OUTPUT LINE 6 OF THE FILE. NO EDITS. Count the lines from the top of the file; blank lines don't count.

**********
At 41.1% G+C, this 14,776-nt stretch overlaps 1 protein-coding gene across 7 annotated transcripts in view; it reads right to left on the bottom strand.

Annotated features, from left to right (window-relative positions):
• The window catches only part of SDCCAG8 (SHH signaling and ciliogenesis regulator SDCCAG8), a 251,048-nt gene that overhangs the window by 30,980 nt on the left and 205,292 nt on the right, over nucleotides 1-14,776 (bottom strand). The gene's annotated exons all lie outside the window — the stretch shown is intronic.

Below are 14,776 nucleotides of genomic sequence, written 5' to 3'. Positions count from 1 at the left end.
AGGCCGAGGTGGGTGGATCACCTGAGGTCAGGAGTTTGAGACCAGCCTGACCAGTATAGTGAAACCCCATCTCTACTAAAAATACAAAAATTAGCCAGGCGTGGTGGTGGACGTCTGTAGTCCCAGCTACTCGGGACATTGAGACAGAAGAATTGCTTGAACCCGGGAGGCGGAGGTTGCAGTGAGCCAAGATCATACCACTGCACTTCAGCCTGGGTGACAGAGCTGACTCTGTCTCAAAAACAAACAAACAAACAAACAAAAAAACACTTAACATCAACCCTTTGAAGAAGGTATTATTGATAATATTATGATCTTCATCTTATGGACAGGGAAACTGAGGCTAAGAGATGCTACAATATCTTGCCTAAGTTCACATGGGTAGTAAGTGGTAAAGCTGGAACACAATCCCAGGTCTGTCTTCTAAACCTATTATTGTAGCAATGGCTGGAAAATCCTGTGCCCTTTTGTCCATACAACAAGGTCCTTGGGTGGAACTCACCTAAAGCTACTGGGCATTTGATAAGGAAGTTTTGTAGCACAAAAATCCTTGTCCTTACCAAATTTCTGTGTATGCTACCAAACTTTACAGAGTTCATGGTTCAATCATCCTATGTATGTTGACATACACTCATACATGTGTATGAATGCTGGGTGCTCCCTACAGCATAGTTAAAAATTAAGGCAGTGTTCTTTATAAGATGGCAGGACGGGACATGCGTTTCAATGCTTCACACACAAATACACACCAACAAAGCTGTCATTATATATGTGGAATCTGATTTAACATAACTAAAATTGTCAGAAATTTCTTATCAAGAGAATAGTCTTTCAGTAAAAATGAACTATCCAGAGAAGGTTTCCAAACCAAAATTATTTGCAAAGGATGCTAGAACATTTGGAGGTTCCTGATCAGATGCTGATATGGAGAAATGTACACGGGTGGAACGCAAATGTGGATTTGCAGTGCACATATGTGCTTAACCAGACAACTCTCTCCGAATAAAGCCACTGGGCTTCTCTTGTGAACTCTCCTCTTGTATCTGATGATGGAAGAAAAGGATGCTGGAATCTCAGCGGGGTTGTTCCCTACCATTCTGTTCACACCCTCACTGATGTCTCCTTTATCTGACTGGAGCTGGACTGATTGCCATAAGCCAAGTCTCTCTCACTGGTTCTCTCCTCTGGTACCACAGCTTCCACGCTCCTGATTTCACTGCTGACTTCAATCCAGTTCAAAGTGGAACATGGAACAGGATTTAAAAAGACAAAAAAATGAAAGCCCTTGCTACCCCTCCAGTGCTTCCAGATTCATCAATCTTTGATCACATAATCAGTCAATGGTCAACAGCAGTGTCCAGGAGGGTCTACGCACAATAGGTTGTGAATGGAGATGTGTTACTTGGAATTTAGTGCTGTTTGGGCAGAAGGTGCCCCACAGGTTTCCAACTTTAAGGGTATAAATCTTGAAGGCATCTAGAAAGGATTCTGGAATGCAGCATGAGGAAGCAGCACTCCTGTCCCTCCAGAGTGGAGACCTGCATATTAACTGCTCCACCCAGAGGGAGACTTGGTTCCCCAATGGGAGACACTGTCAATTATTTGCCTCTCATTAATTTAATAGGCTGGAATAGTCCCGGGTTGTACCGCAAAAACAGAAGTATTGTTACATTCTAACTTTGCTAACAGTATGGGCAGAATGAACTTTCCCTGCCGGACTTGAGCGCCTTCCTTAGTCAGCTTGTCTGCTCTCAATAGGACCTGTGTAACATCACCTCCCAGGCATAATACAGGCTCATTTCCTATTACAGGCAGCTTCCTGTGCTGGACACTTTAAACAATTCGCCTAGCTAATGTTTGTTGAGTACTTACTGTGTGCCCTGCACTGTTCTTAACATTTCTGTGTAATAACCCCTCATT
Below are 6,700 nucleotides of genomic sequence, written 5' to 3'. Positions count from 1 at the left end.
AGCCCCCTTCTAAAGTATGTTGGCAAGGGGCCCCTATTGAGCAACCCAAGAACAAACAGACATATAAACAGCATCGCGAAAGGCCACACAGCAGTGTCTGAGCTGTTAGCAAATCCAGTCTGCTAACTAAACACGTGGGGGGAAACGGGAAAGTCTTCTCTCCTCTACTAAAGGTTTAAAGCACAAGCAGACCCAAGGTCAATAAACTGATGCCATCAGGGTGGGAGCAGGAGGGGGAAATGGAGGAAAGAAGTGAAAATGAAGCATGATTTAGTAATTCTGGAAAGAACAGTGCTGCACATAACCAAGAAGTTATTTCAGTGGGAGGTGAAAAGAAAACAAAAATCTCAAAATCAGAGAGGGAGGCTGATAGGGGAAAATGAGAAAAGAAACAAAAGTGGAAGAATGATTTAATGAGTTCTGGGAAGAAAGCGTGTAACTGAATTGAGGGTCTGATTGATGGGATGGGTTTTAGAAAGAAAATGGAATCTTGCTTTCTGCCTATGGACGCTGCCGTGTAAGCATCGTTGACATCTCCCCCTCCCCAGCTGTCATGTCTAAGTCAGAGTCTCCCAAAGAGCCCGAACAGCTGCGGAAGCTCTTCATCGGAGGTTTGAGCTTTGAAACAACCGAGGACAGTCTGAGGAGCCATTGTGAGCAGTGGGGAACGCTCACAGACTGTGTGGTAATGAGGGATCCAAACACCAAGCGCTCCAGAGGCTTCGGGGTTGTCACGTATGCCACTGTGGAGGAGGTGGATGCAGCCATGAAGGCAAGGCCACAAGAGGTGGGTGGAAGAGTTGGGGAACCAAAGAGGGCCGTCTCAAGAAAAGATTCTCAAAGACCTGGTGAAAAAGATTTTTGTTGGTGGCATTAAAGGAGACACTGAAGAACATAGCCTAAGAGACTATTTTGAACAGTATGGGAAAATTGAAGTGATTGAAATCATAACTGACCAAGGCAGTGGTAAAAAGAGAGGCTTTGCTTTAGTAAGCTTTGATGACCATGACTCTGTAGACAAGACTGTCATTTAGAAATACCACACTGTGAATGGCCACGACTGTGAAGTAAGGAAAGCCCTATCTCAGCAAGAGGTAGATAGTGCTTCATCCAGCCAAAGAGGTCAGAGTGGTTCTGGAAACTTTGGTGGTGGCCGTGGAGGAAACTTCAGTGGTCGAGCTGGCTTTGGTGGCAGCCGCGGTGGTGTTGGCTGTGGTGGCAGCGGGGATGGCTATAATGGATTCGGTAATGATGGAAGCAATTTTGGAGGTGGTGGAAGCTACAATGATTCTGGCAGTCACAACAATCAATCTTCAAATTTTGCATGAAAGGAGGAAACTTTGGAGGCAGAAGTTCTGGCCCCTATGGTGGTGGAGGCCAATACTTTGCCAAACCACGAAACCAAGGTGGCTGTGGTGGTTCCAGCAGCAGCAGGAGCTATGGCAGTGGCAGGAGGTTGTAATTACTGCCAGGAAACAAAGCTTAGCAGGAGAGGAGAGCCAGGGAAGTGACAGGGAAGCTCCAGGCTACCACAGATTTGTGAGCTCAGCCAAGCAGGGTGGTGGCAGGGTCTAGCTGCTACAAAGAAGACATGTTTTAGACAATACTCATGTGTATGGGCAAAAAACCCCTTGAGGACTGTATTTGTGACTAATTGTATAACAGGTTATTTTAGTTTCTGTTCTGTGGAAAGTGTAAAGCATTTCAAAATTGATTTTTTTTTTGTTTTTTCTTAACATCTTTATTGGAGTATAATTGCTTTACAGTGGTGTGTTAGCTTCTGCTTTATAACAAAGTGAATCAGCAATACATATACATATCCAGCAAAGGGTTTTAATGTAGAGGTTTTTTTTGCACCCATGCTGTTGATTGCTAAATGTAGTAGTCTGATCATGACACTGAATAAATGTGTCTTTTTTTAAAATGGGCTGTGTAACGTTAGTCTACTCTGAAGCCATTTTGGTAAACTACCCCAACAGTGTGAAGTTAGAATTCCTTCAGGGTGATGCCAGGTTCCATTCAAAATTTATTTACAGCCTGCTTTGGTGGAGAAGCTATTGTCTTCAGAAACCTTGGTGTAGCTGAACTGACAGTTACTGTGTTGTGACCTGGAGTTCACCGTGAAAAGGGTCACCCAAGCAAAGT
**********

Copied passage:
Below are 6,700 nucleotides of genomic sequence, written 5' to 3'. Positions count from 1 at the left end.